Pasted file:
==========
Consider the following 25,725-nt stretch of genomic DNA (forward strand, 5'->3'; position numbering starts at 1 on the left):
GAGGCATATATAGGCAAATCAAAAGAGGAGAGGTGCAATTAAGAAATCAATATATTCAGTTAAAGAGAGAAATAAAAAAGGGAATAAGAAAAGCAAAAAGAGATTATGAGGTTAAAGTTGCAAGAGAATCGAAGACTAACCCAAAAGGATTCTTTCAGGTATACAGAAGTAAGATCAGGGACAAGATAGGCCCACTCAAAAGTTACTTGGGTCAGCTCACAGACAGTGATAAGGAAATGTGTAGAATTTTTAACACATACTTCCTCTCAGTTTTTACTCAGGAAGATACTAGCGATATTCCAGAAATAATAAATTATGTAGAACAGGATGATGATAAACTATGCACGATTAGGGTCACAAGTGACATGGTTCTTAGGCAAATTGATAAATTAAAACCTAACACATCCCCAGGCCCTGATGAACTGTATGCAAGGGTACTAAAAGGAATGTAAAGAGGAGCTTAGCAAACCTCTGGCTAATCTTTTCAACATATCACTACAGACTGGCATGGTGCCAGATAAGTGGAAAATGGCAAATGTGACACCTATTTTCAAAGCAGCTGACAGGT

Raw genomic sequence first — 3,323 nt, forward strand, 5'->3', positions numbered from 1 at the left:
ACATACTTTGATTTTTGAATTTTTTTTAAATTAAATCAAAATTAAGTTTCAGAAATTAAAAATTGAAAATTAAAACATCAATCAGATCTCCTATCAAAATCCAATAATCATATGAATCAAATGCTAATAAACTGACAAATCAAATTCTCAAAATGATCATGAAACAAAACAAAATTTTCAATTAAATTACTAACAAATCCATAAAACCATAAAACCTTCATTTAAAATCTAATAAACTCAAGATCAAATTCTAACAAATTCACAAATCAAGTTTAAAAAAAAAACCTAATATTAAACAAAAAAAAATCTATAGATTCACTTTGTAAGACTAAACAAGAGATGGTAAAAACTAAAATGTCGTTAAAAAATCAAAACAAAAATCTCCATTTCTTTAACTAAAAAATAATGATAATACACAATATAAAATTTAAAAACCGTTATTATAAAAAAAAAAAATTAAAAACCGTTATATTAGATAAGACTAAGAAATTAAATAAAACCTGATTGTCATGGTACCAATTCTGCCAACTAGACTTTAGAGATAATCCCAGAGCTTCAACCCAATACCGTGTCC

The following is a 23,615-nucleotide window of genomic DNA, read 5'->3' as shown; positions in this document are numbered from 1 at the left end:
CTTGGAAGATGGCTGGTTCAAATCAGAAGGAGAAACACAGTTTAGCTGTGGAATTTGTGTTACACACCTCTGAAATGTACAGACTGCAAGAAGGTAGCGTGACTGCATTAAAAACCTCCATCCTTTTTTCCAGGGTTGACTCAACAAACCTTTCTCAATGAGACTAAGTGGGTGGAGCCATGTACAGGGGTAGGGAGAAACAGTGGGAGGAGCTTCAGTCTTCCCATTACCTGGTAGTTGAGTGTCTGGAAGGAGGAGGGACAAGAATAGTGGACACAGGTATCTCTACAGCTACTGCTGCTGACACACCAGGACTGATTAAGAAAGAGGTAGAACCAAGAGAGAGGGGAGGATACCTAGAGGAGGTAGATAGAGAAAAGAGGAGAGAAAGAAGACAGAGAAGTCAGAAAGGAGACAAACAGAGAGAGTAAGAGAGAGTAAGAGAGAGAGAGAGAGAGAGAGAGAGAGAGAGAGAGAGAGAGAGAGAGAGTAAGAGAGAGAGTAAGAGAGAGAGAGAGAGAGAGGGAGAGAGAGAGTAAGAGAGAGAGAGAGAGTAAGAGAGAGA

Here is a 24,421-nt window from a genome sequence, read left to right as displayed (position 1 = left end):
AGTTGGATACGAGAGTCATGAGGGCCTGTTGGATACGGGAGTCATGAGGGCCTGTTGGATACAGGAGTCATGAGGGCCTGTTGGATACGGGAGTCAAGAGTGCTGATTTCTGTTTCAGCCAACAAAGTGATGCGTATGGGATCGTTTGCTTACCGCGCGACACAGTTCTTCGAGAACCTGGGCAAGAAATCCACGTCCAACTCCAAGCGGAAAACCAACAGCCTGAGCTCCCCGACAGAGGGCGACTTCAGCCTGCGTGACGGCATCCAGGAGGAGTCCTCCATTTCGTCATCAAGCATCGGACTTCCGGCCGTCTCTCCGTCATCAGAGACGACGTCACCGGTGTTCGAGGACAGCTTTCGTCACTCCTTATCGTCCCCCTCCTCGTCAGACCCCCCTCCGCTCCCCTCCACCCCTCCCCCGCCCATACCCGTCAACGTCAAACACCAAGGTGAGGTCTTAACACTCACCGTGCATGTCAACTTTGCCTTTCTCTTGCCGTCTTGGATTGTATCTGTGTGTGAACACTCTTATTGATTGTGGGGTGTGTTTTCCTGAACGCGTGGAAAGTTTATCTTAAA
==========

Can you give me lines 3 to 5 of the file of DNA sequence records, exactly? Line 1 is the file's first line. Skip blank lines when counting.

Raw genomic sequence first — 3,323 nt, forward strand, 5'->3', positions numbered from 1 at the left:
ACATACTTTGATTTTTGAATTTTTTTTAAATTAAATCAAAATTAAGTTTCAGAAATTAAAAATTGAAAATTAAAACATCAATCAGATCTCCTATCAAAATCCAATAATCATATGAATCAAATGCTAATAAACTGACAAATCAAATTCTCAAAATGATCATGAAACAAAACAAAATTTTCAATTAAATTACTAACAAATCCATAAAACCATAAAACCTTCATTTAAAATCTAATAAACTCAAGATCAAATTCTAACAAATTCACAAATCAAGTTTAAAAAAAAAACCTAATATTAAACAAAAAAAAATCTATAGATTCACTTTGTAAGACTAAACAAGAGATGGTAAAAACTAAAATGTCGTTAAAAAATCAAAACAAAAATCTCCATTTCTTTAACTAAAAAATAATGATAATACACAATATAAAATTTAAAAACCGTTATTATAAAAAAAAAAAATTAAAAACCGTTATATTAGATAAGACTAAGAAATTAAATAAAACCTGATTGTCATGGTACCAATTCTGCCAACTAGACTTTAGAGATAATCCCAGAGCTTCAACCCAATACCGTGTCC

The following is a 23,615-nucleotide window of genomic DNA, read 5'->3' as shown; positions in this document are numbered from 1 at the left end: